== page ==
Friday, June 12, 2015

A (Somewhat) Tongue in Cheek Digital Strategy Consultation

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 Note: the following post is meant to be tongue-in-cheek, at least mostly. I don't believe that there is a single "correct" way to go about crafting or using any kind of strategy, including a digital strategy. That being said, there are elements that most digital strategies have in common. I find that I am often asked "would you share a copy of your digital strategy?" by other organizations. Hmm. I actually don't have a digital strategy per se; digital is part and parcel of the overall strategy here at the Minneapolis Institute of Arts, woven carefully and intentionally into the fabric of what we do as a museum that is dedicated to audience engagement. The requests typically come from colleagues with whom I have an existing relationship, so I feel justified in replying with a somewhat casual attitude and (I hope) friendly manner. It goes something like this:

Dear Worried Digital Strategy Maker,

As you know, I'm not the biggest fan of stand-alone digital strategies. Especially the kind that end up as nicely bound paper binders collecting dust on a shelf.

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 Instead, I'm a big fan of Strategy. You know, Strategy strategy. One strategy. THE strategy.

But that's not to deny that having some organization, prioritization, and guidelines around digital technology isn't needed.

Now, in my opinion this whole digital strategy thing requires more than just a short and sassy reply , so clearly <your organization> must fly me to <your city> very soon for a full-day discussion session, right?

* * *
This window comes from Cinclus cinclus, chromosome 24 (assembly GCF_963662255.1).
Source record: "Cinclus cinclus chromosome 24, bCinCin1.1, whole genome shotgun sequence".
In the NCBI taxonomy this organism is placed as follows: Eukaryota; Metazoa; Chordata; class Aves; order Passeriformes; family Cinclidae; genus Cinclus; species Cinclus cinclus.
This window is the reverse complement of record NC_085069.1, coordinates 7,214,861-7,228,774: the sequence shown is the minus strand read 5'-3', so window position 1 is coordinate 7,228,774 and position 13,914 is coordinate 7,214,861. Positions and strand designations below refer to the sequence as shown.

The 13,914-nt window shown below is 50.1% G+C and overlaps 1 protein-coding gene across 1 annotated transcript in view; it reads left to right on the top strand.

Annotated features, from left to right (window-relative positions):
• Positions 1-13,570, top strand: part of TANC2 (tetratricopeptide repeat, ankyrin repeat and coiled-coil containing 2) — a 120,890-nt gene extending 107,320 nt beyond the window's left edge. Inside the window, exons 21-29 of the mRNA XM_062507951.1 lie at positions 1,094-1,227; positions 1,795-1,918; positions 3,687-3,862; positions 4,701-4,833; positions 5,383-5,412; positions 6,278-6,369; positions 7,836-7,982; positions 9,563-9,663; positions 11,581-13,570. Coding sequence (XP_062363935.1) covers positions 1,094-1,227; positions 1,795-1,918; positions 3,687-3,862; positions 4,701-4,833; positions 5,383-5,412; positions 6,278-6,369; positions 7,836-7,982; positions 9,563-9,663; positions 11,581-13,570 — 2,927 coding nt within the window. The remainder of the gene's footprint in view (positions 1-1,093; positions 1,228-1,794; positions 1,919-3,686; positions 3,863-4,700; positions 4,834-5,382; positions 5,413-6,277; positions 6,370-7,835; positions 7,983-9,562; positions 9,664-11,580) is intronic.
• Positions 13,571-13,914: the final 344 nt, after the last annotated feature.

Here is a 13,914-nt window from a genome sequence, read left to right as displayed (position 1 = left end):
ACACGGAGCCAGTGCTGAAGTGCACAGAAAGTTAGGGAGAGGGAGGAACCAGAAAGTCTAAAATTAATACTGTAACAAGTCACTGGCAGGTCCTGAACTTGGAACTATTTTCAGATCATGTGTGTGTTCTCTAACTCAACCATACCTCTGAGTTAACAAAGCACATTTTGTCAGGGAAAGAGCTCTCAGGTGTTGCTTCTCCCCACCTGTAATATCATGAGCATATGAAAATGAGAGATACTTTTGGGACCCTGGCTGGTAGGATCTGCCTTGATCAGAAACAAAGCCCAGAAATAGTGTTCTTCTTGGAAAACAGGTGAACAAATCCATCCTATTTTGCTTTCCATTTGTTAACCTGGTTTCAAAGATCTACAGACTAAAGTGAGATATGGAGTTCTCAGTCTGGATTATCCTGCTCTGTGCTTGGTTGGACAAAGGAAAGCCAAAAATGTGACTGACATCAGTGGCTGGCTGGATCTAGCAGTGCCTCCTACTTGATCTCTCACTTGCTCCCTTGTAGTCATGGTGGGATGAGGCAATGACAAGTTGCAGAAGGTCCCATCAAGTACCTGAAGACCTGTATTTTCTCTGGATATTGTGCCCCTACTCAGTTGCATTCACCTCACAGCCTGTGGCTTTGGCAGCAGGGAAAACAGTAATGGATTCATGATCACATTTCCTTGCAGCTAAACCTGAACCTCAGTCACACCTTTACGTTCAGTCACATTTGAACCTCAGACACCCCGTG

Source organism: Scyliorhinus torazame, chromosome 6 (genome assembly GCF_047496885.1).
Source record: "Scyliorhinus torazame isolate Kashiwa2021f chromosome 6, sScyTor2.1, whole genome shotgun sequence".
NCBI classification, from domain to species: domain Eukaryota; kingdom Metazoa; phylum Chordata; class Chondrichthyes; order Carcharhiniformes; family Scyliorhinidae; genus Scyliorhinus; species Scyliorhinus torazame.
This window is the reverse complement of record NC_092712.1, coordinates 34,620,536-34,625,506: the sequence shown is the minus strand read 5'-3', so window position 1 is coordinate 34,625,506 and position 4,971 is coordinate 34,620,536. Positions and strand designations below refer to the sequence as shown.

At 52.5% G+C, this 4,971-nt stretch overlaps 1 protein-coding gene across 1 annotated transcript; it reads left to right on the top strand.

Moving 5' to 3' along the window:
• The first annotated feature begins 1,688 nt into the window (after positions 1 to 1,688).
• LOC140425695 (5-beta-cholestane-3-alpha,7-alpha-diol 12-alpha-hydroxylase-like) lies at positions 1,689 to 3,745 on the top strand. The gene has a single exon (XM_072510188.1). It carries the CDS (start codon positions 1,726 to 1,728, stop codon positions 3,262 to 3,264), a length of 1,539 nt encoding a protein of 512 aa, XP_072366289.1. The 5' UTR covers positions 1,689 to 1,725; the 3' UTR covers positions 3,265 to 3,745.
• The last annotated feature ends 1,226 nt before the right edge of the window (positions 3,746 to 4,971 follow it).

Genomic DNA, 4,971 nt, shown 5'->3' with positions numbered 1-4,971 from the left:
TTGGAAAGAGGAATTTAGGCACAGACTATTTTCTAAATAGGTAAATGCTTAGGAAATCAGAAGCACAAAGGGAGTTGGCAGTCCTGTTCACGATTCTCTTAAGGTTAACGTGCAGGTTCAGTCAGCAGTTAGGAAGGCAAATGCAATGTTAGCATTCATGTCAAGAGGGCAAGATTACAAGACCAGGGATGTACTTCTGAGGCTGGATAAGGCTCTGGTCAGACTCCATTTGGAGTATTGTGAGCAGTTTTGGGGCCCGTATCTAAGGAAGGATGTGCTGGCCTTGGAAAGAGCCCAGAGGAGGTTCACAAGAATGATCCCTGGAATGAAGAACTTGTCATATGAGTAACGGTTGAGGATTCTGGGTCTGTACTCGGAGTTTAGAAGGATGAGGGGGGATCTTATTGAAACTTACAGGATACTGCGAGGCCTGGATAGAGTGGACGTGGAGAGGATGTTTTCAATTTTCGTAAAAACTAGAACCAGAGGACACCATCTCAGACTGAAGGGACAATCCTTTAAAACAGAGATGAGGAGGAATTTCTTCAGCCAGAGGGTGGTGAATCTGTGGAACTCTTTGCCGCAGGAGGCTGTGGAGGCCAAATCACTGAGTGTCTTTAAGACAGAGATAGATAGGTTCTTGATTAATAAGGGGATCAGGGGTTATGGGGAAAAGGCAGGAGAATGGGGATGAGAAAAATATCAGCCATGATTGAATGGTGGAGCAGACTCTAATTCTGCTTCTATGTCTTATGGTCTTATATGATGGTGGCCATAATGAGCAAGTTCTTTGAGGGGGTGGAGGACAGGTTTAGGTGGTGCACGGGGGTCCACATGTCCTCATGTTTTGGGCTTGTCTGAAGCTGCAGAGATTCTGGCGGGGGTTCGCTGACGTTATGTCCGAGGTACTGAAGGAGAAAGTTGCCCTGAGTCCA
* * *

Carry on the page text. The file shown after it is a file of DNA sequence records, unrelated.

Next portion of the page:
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Hmm. On the unlikelihood of that happening anytime soon, here are some things that you might find useful, or that you might choose to ignore entirely. Up to you. Please share as you see fit, most of this is stuff that I - or someone else much smarter than me - has already put out there. I realize of course there is so much more to it than this paltry list, but maybe something here can be of assistance.

I'm a firm believer in Guiding Principles, which can be used to establish a consistent framework for decision-making and prioritization. Every organization would develop somewhat unique Guiding Principles when it comes to technology, but you might consider things like:
  • The roles and responsibilities of all technology staff are defined and communicated.
  • All technology projects include a commitment to end-user testing and iterative development cycles.
  • The decision-making process around technology projects is clear, shared, and applied consistently.
  • etc.

I think the key here is to understand what is important to your organization, and to formulate a sort of structural promise that your digital technology stuff will be free of BS, transparent, collaborative and professional. And once promised, your job is to deliver on it, everyday.
Also consider Importance and Difficulty as the key axes for a straightforward schema you could apply to  making tough decisions. Something like this:

Okay, I'm running out of time now - I have to go to yet another meeting to explain myself (sound familiar?). Before I dash off, here's some more stuff that might help you:

For dealing with prioritization, check this blog post:

IMHO being a "servant leader" will empower your digital tech staff to shine. And applying the lessons of Agile approaches (aka Radical Management) can also drive to success in today's world. Read this book: The Leader's Guide to Radical Management

Big questions remain - some are explored on these slides:

We're museum people, so we have a responsibility to engage audiences, smartly. These slides offer one way to think about this:

Okay, okay, I still haven't really helped you with digital strategy, have I? Sigh. Check out this super-smart slide deck:

Oh, and don't hire any tech people until you read this book: Smart and Gets Things Done

Best of luck, and I'll be watching for those plane tickets,

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